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From Paul Richards <p.richa...@elsevier.co.uk>
Subject Re: cvs commit: apache/src mod_rewrite.h Makefile.tmpl (fwd)
Date Tue, 19 Nov 1996 10:36:58 GMT
dgaudet@hotwired.com (Dean Gaudet) writes:

> One problem is that unless you actually tag the affected files before a
> multi-file commit then rolling out isn't as trivial as you're implying.
> Given our apache-cvs mailing list at least there's a record of the
> revisions involved, so it's a matter of manually typing in all the cvs
> update -r commands by hand.  Just playing devil's advocate... I don't

True if you want to review a single commit but I bowed down to Rob on
that long ago and fixed the commit script to provide a diff. You can
also use a timestamp to get a cvs diff.

In any case, it's the time that the review takes place that's at issue
not really whether cvs can provide the diff. My comment about learning
cvs was more to do with how we try out new things more so than how to
actually get a diff in front of you for review.

> time to ensure stability.  I have successfully worked on projects larger
> than apache practicing the post-commit review methodology using cvs.

Me too. As I said, this is the first forum I've come across where such
draconian control is being proposed a cvs commit is sanctioned. Cvs can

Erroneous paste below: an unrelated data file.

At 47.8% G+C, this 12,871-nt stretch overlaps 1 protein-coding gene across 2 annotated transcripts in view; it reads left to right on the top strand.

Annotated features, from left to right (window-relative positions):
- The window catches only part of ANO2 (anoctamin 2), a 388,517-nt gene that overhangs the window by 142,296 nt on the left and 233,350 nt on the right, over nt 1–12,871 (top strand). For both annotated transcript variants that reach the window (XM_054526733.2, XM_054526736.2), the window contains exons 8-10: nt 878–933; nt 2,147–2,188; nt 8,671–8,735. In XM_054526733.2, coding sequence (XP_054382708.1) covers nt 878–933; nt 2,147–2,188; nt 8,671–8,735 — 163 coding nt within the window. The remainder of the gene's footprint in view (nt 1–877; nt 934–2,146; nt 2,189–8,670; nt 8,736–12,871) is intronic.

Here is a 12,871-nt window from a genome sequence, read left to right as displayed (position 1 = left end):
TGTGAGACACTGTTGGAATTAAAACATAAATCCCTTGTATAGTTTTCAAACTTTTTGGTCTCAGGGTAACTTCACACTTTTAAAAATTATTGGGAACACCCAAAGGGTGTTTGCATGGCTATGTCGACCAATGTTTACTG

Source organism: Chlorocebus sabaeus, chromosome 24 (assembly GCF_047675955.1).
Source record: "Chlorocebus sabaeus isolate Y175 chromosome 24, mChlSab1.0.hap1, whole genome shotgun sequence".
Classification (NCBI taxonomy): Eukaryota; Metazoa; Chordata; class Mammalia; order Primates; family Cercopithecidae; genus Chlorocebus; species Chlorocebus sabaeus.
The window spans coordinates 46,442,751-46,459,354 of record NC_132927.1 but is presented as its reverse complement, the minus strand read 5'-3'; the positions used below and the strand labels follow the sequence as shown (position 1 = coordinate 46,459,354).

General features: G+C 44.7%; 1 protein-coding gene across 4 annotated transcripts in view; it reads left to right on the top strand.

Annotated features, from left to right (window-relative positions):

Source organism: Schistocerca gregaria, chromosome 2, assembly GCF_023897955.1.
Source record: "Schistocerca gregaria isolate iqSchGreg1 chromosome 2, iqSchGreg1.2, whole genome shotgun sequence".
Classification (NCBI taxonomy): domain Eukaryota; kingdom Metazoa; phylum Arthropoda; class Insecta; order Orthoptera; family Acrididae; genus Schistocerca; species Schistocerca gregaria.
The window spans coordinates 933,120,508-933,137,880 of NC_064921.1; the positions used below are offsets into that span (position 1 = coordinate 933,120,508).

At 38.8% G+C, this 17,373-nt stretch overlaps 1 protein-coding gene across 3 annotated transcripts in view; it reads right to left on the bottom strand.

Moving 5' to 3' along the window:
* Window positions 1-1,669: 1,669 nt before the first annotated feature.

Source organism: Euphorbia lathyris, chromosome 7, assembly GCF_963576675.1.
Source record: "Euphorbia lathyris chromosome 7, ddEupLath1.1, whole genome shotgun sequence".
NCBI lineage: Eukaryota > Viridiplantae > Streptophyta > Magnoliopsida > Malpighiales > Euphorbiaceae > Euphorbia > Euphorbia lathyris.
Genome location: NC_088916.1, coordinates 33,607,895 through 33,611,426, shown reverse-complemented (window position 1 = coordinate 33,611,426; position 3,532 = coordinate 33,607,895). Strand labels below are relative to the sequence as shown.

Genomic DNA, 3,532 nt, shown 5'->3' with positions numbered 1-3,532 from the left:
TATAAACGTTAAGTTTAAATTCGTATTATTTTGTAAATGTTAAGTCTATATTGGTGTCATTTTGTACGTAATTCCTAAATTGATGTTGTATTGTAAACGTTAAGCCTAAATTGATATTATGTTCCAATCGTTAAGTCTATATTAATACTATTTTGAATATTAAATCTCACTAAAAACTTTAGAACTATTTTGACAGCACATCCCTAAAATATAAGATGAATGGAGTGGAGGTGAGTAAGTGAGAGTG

do a number of things one of which is to allow rapid prototyping of
ideas and dissemination of working code. As long as the commit compiles
and doesn't cause the server to crash I'd consider it acceptable,
particularly early in the development process. During release cycles
then peer review should be used and I cut it fine with the satisfy
patch but I thought I was ahead of the deadline. During the
development stages though a strictly enforced peer review process is
stifling when you just want to try out an idea and see how it sits
with everyone. It's very difficult to do that without getting into the
main tree because otherwise you're continully updating you development
to catchup with a moving target and people can't be bothered trying
out your ideas because they end up with the same problem,
i.e. tracking your development diffs against a moving cvs target. If
you're doing development yourself then the whole thing falls down dead
since you have to maintain your own diffs outside of the current cvs
and you're just not going to bother fussing mergin someone elses diffs
in as well. We've been here before, please lets not go back.

Peer review *IS* important but let's not stop the src code moving
forward, if you don't like what someone's done then get them to change
it, it's so rare an event in practice that it would be silly to impose
stifling rules on everyone just to prevent the odd case.

Where I do think that discussion should preceed a commit is when a
fundamental change of direction is being proposed, like changing the
module api or something like that. Deciding on when that is required
is a judgement call and people certainly shout loud enough if you get
the call wrong so I don't see it's a big problem.

-- 
  Paul Richards. Originative Solutions Ltd.  (Netcraft Ltd. contractor)
  Elsevier Science TIS online journal project.
  Email: p.richards@elsevier.co.uk
  Phone: 0370 462071 (Mobile), +44 (0)1865 843155

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